New nuclear, 3D-printed tongue, robot training and more: best of the week's news
Image credit: Reuters/Denis Balibouse
E&T staff pick the news from the past week that caught their eye and reflect on what these latest developments in engineering and technology mean to them. For the full story, just click on the headline.
Tim Fryer, technology editor
Nuclear energy is always a tricky one for environmentalists. Decades of antipathy won’t disappear just because it’s low-carbon. I don’t think you can view it as zero-carbon, as the power stations are such colossal building projects, and uranium mining and processing all contributes negatively to carbon budgets, but it’s obviously orders of magnitude better than energy from fossil fuels. Renewables, possibly coupled with hydrogen technologies, have to be seen as a long-term solution for mankind, but we are certainly a long way from that being the complete solution. Perhaps in the UK we have the natural resources to make this a possibility, but other countries may not be so blessed with our ample supply of wind, waves and tides – although many will benefit from more sunshine.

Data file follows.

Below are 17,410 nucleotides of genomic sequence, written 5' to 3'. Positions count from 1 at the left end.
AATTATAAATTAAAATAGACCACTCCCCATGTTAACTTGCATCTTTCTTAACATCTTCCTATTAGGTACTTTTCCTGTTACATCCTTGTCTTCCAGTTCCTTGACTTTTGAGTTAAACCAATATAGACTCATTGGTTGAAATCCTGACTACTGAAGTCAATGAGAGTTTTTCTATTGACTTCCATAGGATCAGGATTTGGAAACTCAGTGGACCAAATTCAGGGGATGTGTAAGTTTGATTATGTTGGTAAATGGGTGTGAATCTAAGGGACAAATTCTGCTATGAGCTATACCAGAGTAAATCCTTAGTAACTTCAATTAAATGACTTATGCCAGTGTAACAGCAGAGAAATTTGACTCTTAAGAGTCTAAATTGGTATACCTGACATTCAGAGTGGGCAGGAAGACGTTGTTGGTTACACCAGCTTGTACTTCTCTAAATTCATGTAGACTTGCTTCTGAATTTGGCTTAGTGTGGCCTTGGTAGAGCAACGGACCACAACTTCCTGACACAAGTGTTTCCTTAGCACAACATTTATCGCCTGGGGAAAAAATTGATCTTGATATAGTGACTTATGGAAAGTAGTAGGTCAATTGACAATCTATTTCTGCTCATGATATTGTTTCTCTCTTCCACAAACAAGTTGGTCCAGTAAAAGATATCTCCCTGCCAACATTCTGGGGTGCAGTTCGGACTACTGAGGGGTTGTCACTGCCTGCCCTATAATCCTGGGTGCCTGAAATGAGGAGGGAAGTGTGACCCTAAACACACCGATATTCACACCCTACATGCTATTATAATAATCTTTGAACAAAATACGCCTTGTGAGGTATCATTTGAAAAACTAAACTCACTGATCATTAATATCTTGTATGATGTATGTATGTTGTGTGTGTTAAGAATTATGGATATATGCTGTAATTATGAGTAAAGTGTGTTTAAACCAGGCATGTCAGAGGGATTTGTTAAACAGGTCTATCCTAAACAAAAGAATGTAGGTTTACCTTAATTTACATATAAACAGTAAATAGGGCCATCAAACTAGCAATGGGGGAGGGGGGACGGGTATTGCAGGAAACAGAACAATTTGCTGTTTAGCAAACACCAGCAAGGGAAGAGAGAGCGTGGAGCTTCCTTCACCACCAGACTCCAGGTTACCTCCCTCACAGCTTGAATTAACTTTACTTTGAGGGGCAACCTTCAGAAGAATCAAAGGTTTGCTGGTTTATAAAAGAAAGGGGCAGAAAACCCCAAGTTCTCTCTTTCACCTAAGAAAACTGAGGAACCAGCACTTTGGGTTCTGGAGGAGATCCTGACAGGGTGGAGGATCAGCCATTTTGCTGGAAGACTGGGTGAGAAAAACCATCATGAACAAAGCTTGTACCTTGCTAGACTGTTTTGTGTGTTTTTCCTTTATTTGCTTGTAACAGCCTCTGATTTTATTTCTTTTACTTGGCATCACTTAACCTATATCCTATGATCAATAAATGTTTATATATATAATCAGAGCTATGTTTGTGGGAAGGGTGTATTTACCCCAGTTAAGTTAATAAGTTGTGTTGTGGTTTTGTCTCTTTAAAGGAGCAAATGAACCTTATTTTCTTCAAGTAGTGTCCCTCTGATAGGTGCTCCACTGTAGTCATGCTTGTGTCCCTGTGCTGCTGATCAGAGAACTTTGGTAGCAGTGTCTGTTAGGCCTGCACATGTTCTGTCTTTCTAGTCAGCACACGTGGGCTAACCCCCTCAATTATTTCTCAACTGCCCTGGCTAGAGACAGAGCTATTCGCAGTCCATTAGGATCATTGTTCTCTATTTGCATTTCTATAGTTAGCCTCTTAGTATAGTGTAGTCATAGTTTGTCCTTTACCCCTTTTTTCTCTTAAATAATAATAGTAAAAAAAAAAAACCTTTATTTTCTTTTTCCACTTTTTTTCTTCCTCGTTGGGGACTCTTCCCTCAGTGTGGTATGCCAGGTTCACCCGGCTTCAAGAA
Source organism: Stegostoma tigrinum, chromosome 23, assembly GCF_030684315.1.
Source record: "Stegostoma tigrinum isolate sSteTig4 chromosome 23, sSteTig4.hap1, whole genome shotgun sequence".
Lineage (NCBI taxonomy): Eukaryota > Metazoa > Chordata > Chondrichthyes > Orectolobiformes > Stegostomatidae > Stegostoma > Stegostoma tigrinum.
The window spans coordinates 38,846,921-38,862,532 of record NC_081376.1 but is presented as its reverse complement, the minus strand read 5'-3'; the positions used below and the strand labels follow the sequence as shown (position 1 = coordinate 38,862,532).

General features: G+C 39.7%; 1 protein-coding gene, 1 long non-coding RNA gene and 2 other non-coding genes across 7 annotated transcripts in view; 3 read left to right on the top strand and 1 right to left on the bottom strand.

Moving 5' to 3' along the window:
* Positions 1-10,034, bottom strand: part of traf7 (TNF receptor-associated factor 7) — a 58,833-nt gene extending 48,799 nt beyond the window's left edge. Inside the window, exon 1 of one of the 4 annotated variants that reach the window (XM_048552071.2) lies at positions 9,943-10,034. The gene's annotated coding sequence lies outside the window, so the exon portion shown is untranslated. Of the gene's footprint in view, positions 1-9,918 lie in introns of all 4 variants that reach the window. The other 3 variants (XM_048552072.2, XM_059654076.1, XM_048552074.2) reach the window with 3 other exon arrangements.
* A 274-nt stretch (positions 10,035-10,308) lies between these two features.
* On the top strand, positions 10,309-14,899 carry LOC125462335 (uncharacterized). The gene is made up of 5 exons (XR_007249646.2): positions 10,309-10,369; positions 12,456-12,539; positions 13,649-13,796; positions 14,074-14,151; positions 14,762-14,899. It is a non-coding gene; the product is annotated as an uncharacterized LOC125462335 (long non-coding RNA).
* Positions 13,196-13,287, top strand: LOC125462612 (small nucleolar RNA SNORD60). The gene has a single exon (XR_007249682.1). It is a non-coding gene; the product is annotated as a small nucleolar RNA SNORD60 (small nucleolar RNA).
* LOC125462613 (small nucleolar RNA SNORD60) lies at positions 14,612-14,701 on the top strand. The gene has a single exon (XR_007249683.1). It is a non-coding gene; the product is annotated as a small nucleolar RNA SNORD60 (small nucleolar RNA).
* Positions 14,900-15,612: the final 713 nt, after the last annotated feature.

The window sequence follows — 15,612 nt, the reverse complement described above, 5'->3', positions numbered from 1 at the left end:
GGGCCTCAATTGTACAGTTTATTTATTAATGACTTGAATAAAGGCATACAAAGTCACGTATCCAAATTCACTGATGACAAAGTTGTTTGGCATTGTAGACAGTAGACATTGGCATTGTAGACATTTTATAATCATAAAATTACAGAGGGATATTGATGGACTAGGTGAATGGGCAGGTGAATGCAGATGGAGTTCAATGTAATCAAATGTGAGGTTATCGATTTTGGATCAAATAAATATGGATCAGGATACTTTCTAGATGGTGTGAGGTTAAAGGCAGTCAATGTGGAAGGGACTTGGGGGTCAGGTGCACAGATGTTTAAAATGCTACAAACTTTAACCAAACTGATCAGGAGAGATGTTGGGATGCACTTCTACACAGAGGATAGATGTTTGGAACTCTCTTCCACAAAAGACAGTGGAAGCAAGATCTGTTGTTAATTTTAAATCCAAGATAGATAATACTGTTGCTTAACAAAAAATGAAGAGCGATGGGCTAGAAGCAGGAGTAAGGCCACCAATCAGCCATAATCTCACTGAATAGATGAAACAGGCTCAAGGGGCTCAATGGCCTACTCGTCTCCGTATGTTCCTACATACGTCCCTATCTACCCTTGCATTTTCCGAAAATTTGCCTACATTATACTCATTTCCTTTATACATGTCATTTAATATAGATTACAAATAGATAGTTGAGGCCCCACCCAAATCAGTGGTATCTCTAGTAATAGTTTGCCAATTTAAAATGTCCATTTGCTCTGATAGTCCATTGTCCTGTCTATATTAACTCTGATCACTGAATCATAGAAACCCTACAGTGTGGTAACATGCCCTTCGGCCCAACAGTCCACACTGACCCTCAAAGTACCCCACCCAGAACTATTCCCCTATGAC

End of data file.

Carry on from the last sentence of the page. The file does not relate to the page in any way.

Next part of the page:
We possibly do need that 20-40 year stop-gap to provide base loads, and that could be why nuclear will be essential. We have enough experience from around the world to ensure safety (almost) and the link between nuclear energy and nuclear weapons has becomes less of a worry. It remains eye-wateringly expensive and the projects take a huge amount of time – Hinkley C was announced in 2010, construction didn’t begin until 2018 and generation won’t start until 2025 at the earliest. So if it’s going to be the medium-term replacement for fossil-based generation then decisions need to be made pretty quickly. At least it sounds like the EU won’t stand in the way of such investments.